Species of the Month - August 2017

Broom Moth caterpillar

Ceramica pisi (formerly Melanchra pisi)

Ceramica pisi   Ceramica pisi

Broom Moth caterpillars appear from mid July, when they are very small, to mid September, when they reach a size of 40-45 mm before pupating.  They are frequently seen in the daytime and feed on an extraordinary variety of plants.

Ceramica pisi on Erica tetralix   Ceramica pisi caterpillar - brown form

The caterpillar comes in two colour forms, green banded with a bluish-green head, and brown-banded with a pinkish-brown head.  This does not seem age-related, and I imagine that each caterpillar keeps the same colouring through all its moults.  It would be interesting to know if there is any correlation between colouring and food-plant.  The yellow stripes are common to both colour forms.

Ceramica pisi   Ceramica pisi

Cross-leaved Heath (Erica tetralix) is a popular food-plant.  Other plants we have recorded it on include Heather, Purple Moor Grass, Sitka Spruce, Bracken, Deergrass, Dwarf Birch, Yellow Saxifrage, Devilsbit Scabious, Bog Myrtle, Soft Downy Rose, Jointed Rush, Bramble and Grass of Parnassus.  It was not seen actually feeding on the plant on each occasion, but on several of them it was, and the books list many other plants that it feeds on.  So they're never likely to go hungry.  Unless of course different genetic strains are restricted to different plants.

Ceramica pisi

This one was found on gravel by the shore of Loch Tralaig, perhaps looking for a pupation site, as it was quite large and late in the year.  They form a cocoon within the soil and spend the winter inside it as a pupa, emerging as an adult moth from late May onwards.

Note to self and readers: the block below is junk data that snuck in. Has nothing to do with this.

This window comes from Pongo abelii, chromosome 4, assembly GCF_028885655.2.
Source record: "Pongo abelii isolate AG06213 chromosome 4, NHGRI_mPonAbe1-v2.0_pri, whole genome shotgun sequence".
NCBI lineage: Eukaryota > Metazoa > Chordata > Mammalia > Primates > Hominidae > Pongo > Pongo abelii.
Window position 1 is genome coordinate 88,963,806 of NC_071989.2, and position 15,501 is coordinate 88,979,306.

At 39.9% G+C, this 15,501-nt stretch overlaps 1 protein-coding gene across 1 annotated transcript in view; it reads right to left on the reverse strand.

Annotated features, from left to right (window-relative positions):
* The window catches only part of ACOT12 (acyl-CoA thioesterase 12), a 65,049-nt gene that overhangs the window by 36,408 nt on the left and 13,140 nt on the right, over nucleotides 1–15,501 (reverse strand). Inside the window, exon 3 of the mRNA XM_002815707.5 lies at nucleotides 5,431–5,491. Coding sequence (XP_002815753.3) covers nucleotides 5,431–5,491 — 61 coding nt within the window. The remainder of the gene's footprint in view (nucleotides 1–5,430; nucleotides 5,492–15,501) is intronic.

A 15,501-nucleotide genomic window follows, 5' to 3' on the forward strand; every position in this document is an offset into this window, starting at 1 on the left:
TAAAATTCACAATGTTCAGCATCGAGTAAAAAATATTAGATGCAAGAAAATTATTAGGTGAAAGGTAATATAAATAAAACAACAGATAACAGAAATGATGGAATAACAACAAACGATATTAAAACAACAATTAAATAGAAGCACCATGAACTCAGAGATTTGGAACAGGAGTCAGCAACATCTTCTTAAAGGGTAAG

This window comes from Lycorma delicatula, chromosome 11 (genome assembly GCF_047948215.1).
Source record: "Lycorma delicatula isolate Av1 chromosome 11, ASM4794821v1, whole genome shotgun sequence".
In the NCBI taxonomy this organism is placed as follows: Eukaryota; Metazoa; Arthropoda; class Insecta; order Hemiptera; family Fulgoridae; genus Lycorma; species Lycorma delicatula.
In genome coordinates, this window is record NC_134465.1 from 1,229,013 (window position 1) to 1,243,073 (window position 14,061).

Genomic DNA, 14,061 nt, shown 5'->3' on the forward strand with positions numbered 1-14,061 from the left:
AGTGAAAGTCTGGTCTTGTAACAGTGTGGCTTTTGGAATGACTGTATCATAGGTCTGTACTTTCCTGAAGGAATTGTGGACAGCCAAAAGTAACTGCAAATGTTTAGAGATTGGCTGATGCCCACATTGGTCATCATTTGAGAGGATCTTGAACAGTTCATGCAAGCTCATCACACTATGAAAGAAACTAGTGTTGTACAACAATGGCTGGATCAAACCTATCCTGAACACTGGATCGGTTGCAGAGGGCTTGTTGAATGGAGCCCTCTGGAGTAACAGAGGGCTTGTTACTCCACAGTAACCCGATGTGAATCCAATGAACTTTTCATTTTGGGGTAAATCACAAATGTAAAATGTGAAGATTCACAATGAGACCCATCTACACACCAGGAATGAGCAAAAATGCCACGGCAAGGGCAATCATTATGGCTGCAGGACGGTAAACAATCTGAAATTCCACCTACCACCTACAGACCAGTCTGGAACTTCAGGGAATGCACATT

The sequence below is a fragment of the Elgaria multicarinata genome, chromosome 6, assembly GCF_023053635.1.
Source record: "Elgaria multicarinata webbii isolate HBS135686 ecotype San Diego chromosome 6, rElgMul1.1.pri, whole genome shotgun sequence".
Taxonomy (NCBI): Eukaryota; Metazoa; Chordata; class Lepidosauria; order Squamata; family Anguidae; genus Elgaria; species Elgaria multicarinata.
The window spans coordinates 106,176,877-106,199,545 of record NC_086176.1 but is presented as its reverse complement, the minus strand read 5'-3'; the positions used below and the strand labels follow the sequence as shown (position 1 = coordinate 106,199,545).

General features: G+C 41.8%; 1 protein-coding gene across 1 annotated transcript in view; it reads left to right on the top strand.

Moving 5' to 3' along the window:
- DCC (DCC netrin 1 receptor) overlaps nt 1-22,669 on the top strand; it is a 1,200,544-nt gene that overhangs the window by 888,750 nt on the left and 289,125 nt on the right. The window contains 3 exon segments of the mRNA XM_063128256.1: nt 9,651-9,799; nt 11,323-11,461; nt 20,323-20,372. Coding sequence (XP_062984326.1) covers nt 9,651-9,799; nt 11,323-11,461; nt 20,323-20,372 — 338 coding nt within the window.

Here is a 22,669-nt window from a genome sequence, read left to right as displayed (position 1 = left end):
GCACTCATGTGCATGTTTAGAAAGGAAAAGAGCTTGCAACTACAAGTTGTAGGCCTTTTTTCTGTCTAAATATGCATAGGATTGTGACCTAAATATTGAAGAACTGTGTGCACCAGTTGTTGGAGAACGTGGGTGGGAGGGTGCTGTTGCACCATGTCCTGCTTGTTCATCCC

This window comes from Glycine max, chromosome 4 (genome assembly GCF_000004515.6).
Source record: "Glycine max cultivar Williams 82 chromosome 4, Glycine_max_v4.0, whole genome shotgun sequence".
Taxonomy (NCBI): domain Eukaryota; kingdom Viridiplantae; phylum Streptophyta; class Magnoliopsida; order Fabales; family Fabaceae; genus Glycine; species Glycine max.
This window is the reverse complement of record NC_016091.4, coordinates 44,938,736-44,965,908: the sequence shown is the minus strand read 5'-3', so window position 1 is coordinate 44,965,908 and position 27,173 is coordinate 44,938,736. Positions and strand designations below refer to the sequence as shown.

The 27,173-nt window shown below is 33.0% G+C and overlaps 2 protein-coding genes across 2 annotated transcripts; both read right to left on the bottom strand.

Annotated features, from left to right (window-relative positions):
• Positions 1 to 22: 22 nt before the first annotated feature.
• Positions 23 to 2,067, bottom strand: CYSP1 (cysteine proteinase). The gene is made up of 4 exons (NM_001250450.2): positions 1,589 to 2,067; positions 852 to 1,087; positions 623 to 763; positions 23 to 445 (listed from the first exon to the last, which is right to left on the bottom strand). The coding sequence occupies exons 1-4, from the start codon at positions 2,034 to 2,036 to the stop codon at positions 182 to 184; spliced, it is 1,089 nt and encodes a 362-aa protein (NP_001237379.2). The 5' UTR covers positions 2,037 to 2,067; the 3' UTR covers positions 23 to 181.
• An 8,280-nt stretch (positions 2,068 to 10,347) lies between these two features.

Ceramica pisi

Broom Moth caterpillars are most often seen in open country such as heathland and moorland.  They are not likely to be confused with any other species occuring at the same time of year.  They have just 4 fairly broad bright yellow stripes, and 3 even broader green or brown stripes.  Most other species with longitudinal stripes have some of the stripes very narrow.


Please send in your Broom Moth caterpillar sightings using the form below, or email sightings@lnhg.org.uk with the details if you prefer.  If you are not sure of the identity of your caterpillar, please send a photo to sightings@lnhg.org.uk, or put one on the LNHG Facebook page.

Date of sighting 
Grid reference 
Green or Brown form?  
On what plant?  
Seen eating plant?  
Name of finder 
Your name (if different) 
Email (not needed if I already know it!) 
Any other details, e.g numbers, habitat,


By filling in this form you agree that the information contained in this form may be collated and disseminated manually or electronically for environmental decision-making, education, research and other public benefit uses in accordance with the LNHG data access policy.  Your email address will not form part of the record and will not be passed on to anyone.

Carl Farmer
LNHG Biological Records Manager


Note you can still send in records for past species of the month.  Here are the previous August species:

Aug 2016 - Black Darter
Aug 2014 - Pale Butterwort
Aug 2013 - Vapourer Moth
Aug 2012 - Forest Bug
Aug 2011 - Grass of Parnassus

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This project is supported by Scottish Natural Heritage

All photos and other content copyright Carl Farmer except where stated.  1st, 2nd, 6th and 8th photos are Jan Hamilton.  Mouse over photos to see credits.